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Verizon's LTE launch

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Verizon's LTE launch
During a dedicated news conference yesterday, Verizon's CTO Tony Melone announced that Sunday, December 5th, is the day when the carrier will launch its 4G Long Term Evolution (LTE) service in 38 markets and 60 airports, covering 110 million people, well on schedule. Mr Melone dedicated a lot of time to the fact that the download speeds on the LTE network will be between 5Mbps and 12Mbps, while the uploads we'll see are between 2Mbps and 5Mbps.

He compared the speeds not to the competing "4G" networks of Sprint and T-Mobile, but rather to Verizon's existing 3G service - LTE is more than ten times faster, and has half the latency of 3G. Latency is very important, as it makes browsing and other activities way more responsive and zippy. Had Tony Melone compared Verizon's LTE speed and coverage to the existing "4G" networks in the US, it would be clear that it is actually a run-of-the-mill upgrade to the network.

In reality, the Sprint/Clearwire WiMAX network might be covering a bit more people than Verizon by the end of this year, and its peak speeds are only slightly slower than LTE's on paper. T-Mobile, on the other hand, will have rolled its HSPA+ coverage to more than 200 million people by year-end, almost twice Verizon's blanket, and the theoretical speeds of that network are faster than the LTE service. Real life speeds with HSPA+ can vary widely, though, and that's what Verizon usually points out when comparing its LTE with the others.

We'd rarely see the peak speeds, once the network is saturated with users, so in reality the difference in averages will probably not be very significant. Clearwire says its average speed is in the 3-6Mbps range, and HSPA+ gets a slightly higher claimed average range of 5-8Mbps. In the end, it will all boil down to price, coverage and who comes up with the snazziest "4G" gear and marketing campaigns.

In that train of thought, Verizon's LTE pricing scheme is pretty conservative. It simply offers two plans - 5GB and 10GB, at $50 and $80 per month, respectively. The overage charge is the rather unpleasant $10 per GB, and users will be notified when they hit 50%, 75% and 90% of their alloted data package. The 5GB LTE plan, though, is cheaper than the current 5GB 3G plan, which is $60. Verizon is clearly trying to get users move on to the more efficient LTE network, for which they will have to buy the LG VL600 "4G" dongle that is available right now for $99.99 on a two-year contract. Another, swiveling Pantech UML290 USB key, will be on its way shortly.

In comparison, Clearwire's WiMAX service, which Sprint is reselling as its "4G" network, costs $45 for unlimited usage, and the company also has prepaid and pay-as-you-go plans available. Sprint's high-speed data service is bundled with its 3G coverage, and costs $60 for unlimited data. There is 5GB 3G allotment should you go out of WiMAX coverage area. Sprint also has two very successful smartphones that take advantage of it, the HTC EVO 4G and the Samsung Epic 4G, and a third should be on its way.

T-Mobile charges $39.99 for its 5GB data plan monthly. It will be upgrading the HSPA+ network to reach 42Mbps theoretical peak in 2011, from the current 21, which can only be taken advantage of with one USB modem device for now. Otherwise it also has a good selection of smartphones to use the speedy data, with the T-Mobile G2 and T-Mobile myTouch 4G handsets. Verizon has zilch, and is likely to stay this way until the Spring at the earliest. Here is a nice breakdown of the speeds, people covered, and prices, in a table format:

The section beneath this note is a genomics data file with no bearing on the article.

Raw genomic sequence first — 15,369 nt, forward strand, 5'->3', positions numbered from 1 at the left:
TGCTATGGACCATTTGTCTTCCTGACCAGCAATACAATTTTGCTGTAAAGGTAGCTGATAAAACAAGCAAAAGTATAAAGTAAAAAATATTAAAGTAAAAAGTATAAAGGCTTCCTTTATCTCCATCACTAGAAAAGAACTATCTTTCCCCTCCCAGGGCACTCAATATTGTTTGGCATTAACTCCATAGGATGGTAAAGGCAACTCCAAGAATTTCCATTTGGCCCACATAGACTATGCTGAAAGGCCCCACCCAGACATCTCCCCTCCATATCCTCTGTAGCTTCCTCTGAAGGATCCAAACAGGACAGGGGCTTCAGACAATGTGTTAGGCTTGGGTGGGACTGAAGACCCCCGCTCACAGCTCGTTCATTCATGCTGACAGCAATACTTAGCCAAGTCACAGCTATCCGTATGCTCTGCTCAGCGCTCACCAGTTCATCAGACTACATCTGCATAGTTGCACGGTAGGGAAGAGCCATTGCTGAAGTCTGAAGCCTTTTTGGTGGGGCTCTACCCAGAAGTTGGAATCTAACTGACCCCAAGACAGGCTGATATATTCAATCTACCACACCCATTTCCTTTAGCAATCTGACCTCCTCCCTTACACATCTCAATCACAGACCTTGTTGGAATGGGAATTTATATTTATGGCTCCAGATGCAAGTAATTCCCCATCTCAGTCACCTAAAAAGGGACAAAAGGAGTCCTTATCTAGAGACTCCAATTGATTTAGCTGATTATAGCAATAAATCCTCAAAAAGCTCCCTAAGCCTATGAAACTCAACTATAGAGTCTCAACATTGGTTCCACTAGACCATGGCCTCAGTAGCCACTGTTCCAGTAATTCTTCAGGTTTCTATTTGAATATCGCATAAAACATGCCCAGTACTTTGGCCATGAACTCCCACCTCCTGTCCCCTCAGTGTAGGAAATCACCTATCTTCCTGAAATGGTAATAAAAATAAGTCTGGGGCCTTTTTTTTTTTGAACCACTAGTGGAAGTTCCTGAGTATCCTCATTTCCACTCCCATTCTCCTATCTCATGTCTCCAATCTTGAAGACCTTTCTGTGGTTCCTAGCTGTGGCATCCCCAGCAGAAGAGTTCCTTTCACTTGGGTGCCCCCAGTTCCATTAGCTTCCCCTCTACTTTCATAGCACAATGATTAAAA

To recap - Verizon advertises its new LTE network as the "fastest 4G network in America". We know that Big Red has a pretty stable award-winning network already, and have no reason to believe otherwise about its LTE service. Therefore its averages could indeed be faster than the rest of the "4G" offerings, at least in the beginning, especially when you have just two dongles that can take advantage of those speeds.

Verizon's Tony Melone said at the conference yesterday that the goal is to ensure a stable network, and they will focus on covering all the current 3G areas with LTE, which will take until 2013, instead of moving on to a faster technology. It might turn out quite the smart approach, considering all the trouble AT&T got itself into as the exclusive carrier for a data-hogging device, such as the iPhone, without having the capacity to handle it. And, frankly, those 12Mbps peak speeds are already what home broadband can offer, so it's unlikely you will need much more in reality.



Is it worth then buying Verizon's LTE dongle, and locking yourself in a two-year contract right now? If you have ample coverage from other "4G" services where you live or travel, it might be wiser to wait and see until at least the Spring, when Verizon should have announced its LTE smartphones, AT&T will have cleared up its HSPA+ upgrade and pricing details, and, who knows, there might even be a nice little price war between the competing "4G" services, which we can all benefit from.

Have a look at an unboxing video of LG's VL600 LTE modem for Verizon below, and the peak speeds achieved with it in Arizona above. It's nice to have an untouched network, isn't it?

source: Verizon, PCMag & SlashGear

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